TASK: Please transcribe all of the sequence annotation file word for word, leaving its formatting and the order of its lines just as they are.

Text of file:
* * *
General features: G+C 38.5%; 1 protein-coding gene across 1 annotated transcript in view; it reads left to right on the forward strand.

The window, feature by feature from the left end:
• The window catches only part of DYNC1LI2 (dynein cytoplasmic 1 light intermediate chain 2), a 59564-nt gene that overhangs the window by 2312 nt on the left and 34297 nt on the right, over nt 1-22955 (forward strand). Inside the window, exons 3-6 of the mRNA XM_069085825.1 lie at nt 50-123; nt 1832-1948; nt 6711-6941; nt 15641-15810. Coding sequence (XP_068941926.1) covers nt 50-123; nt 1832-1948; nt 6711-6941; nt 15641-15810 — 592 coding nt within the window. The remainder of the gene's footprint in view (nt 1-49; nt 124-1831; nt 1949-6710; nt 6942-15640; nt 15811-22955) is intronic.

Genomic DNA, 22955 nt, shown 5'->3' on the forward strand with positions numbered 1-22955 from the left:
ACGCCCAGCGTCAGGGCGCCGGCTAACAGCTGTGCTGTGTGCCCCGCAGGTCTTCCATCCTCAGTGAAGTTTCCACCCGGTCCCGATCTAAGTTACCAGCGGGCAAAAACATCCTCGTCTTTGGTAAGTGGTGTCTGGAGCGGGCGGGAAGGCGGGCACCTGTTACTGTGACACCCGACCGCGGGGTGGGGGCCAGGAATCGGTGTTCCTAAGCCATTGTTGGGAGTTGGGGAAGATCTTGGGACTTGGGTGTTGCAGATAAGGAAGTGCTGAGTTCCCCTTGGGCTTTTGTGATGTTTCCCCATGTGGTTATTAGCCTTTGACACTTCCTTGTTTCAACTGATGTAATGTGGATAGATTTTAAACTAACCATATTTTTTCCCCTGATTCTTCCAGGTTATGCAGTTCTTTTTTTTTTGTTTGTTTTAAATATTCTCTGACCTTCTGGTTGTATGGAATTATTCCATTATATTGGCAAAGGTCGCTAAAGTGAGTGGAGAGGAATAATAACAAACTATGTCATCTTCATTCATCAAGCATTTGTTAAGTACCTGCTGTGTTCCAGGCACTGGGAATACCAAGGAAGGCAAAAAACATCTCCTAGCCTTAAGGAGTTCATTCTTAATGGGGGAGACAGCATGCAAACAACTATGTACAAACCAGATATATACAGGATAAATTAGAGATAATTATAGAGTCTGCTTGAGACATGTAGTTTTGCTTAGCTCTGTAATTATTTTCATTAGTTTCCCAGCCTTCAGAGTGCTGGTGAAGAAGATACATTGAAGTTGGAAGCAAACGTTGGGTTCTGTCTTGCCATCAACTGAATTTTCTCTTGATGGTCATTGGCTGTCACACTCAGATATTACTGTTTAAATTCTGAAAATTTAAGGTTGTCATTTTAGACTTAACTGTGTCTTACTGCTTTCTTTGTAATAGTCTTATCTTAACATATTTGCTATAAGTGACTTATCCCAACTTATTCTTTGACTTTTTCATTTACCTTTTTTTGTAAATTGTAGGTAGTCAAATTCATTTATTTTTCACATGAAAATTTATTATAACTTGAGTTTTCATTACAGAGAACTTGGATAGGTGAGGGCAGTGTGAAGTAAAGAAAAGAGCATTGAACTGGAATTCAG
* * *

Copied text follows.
General features: G+C 38.5%; 1 protein-coding gene across 1 annotated transcript in view; it reads left to right on the forward strand.

The window, feature by feature from the left end:
• The window catches only part of DYNC1LI2 (dynein cytoplasmic 1 light intermediate chain 2), a 59564-nt gene that overhangs the window by 2312 nt on the left and 34297 nt on the right, over nt 1-22955 (forward strand). Inside the window, exons 3-6 of the mRNA XM_069085825.1 lie at nt 50-123; nt 1832-1948; nt 6711-6941; nt 15641-15810. Coding sequence (XP_068941926.1) covers nt 50-123; nt 1832-1948; nt 6711-6941; nt 15641-15810 — 592 coding nt within the window. The remainder of the gene's footprint in view (nt 1-49; nt 124-1831; nt 1949-6710; nt 6942-15640; nt 15811-22955) is intronic.

Genomic DNA, 22955 nt, shown 5'->3' on the forward strand with positions numbered 1-22955 from the left:
ACGCCCAGCGTCAGGGCGCCGGCTAACAGCTGTGCTGTGTGCCCCGCAGGTCTTCCATCCTCAGTGAAGTTTCCACCCGGTCCCGATCTAAGTTACCAGCGGGCAAAAACATCCTCGTCTTTGGTAAGTGGTGTCTGGAGCGGGCGGGAAGGCGGGCACCTGTTACTGTGACACCCGACCGCGGGGTGGGGGCCAGGAATCGGTGTTCCTAAGCCATTGTTGGGAGTTGGGGAAGATCTTGGGACTTGGGTGTTGCAGATAAGGAAGTGCTGAGTTCCCCTTGGGCTTTTGTGATGTTTCCCCATGTGGTTATTAGCCTTTGACACTTCCTTGTTTCAACTGATGTAATGTGGATAGATTTTAAACTAACCATATTTTTTCCCCTGATTCTTCCAGGTTATGCAGTTCTTTTTTTTTTGTTTGTTTTAAATATTCTCTGACCTTCTGGTTGTATGGAATTATTCCATTATATTGGCAAAGGTCGCTAAAGTGAGTGGAGAGGAATAATAACAAACTATGTCATCTTCATTCATCAAGCATTTGTTAAGTACCTGCTGTGTTCCAGGCACTGGGAATACCAAGGAAGGCAAAAAACATCTCCTAGCCTTAAGGAGTTCATTCTTAATGGGGGAGACAGCATGCAAACAACTATGTACAAACCAGATATATACAGGATAAATTAGAGATAATTATAGAGTCTGCTTGAGACATGTAGTTTTGCTTAGCTCTGTAATTATTTTCATTAGTTTCCCAGCCTTCAGAGTGCTGGTGAAGAAGATACATTGAAGTTGGAAGCAAACGTTGGGTTCTGTCTTGCCATCAACTGAATTTTCTCTTGATGGTCATTGGCTGTCACACTCAGATATTACTGTTTAAATTCTGAAAATTTAAGGTTGTCATTTTAGACTTAACTGTGTCTTACTGCTTTCTTTGTAATAGTCTTATCTTAACATATTTGCTATAAGTGACTTATCCCAACTTATTCTTTGACTTTTTCATTTACCTTTTTTTGTAAATTGTAGGTAGTCAAATTCATTTATTTTTCACATGAAAATTTATTATAACTTGAGTTTTCATTACAGAGAACTTGGATAGGTGAGGGCAGTGTGAAGTAAAGAAAAGAGCATTGAACTGGAATTCAG